The US Federal Communications Commission has said it could "pose orbital debris concerns" for other satellites.
US authorities have issued the first-ever fine for space debris to a TV company that failed to properly dispose of a satellite, officials said on Monday (2 October).
Dish Network was fined €142,440 for "failing to properly deorbit" a satellite named EchoStar-7, which has been in space since 2002, according to a statement from the Federal Communications Commission (FCC).
"This marks a first in space debris enforcement by the Commission, which has stepped up its satellite policy efforts," the FCC added.
Dish was fined after it moved the satellite to a lower altitude than had been agreed at the end of its operational life which the FCC said "could pose orbital debris concerns".
Why was the company fined for space waste?
In 2002, the satellite was launched into geostationary orbit which begins at around 36,000 km above Earth.
In 2012, as it came to the end of its operational life, Dish committed to raising the satellite's altitude to 300 km above its operational trajectory. This would have moved it into a "graveyard orbit" where it wouldn't be a danger to other satellites.
But with fuel levels falling, the company limited itself to bringing its satellite to an altitude just over 120km above geostationary orbit - 178km from where it should have been.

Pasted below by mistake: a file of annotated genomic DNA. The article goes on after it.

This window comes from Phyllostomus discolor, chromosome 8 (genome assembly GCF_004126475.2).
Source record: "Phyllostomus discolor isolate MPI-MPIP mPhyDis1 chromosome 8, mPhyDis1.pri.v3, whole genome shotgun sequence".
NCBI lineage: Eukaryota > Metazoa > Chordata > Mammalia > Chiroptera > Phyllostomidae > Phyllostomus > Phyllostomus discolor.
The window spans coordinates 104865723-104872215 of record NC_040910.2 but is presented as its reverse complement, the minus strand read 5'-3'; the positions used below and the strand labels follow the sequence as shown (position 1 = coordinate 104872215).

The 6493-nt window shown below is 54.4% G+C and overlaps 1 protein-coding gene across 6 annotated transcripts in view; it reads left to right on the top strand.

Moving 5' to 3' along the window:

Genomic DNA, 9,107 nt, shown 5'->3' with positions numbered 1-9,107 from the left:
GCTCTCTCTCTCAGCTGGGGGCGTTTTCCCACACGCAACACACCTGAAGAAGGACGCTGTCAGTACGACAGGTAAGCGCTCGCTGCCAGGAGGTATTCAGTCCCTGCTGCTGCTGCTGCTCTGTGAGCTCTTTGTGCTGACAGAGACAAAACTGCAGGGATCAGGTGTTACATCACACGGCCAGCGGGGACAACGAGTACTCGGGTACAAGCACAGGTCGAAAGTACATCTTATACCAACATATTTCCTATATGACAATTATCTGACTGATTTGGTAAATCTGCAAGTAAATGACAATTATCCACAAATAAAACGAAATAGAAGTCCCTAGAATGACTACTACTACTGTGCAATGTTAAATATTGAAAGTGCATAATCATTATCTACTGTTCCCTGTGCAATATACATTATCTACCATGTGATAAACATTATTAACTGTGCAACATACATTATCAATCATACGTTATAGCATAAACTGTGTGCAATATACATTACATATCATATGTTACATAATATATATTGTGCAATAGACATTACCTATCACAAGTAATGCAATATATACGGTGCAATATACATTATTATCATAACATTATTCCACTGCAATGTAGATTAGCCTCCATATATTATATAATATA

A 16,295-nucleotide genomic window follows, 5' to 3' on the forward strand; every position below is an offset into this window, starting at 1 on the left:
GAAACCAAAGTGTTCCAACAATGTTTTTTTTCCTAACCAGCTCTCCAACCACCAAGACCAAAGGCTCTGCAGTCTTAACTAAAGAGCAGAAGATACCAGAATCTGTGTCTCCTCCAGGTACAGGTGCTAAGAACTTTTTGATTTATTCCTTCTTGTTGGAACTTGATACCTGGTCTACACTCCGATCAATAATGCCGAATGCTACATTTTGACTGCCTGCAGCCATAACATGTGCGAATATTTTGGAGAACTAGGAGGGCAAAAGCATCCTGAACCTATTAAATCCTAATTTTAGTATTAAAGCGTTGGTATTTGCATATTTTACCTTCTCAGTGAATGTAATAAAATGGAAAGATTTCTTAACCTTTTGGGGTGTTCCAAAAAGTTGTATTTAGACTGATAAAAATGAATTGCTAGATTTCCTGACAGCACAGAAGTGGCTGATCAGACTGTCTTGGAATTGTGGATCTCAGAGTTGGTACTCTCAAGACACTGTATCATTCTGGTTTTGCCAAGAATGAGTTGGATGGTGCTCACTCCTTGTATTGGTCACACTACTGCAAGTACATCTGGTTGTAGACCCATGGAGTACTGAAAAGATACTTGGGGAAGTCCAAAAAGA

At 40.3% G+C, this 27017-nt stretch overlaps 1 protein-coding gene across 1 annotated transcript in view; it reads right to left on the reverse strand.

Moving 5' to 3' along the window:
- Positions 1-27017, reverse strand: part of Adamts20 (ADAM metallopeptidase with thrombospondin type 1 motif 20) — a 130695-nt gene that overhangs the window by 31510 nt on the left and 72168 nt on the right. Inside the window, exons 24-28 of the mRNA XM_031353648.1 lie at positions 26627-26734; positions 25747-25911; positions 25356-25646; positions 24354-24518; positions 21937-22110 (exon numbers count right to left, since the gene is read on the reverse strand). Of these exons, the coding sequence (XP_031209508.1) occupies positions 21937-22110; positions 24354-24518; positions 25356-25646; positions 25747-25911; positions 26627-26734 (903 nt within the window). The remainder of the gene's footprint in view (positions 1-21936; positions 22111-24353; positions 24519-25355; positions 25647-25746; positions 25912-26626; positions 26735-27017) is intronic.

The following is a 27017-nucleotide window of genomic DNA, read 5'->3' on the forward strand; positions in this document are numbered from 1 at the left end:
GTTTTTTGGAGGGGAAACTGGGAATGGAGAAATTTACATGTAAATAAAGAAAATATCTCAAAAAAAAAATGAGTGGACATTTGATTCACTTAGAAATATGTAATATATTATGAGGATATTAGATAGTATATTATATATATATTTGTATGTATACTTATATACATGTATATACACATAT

This is a breakthrough settlement, making very clear the FCC has strong enforcement authority and capability to enforce its vitally important space debris rules.
The settlement reached by the FCC and the company "includes an admission of liability from the company and an agreement to adhere to a compliance plan and pay a penalty of $150,000".
Dish did not immediately respond to a request for comment.
Why is space waste a problem?
The European Space Agency estimates that there are more than a million pieces of debris larger than a centimetre in Earth's orbit. Debris of this size is big enough to "disable a spacecraft".
And waste in orbit is already causing problems. In January last year, a Chinese satellite had a near miss with a piece of debris from a Russian anti-satellite missile test. The two objects came within just 14.5 metres of hitting each other.
In 2021, debris knocked a five-millimetre hole in a robotic arm on the International Space Station.
"As satellite operations become more prevalent and the space economy accelerates, we must be certain that operators comply with their commitments," says FCC Enforcement Bureau Chief Loyaan A. Egal.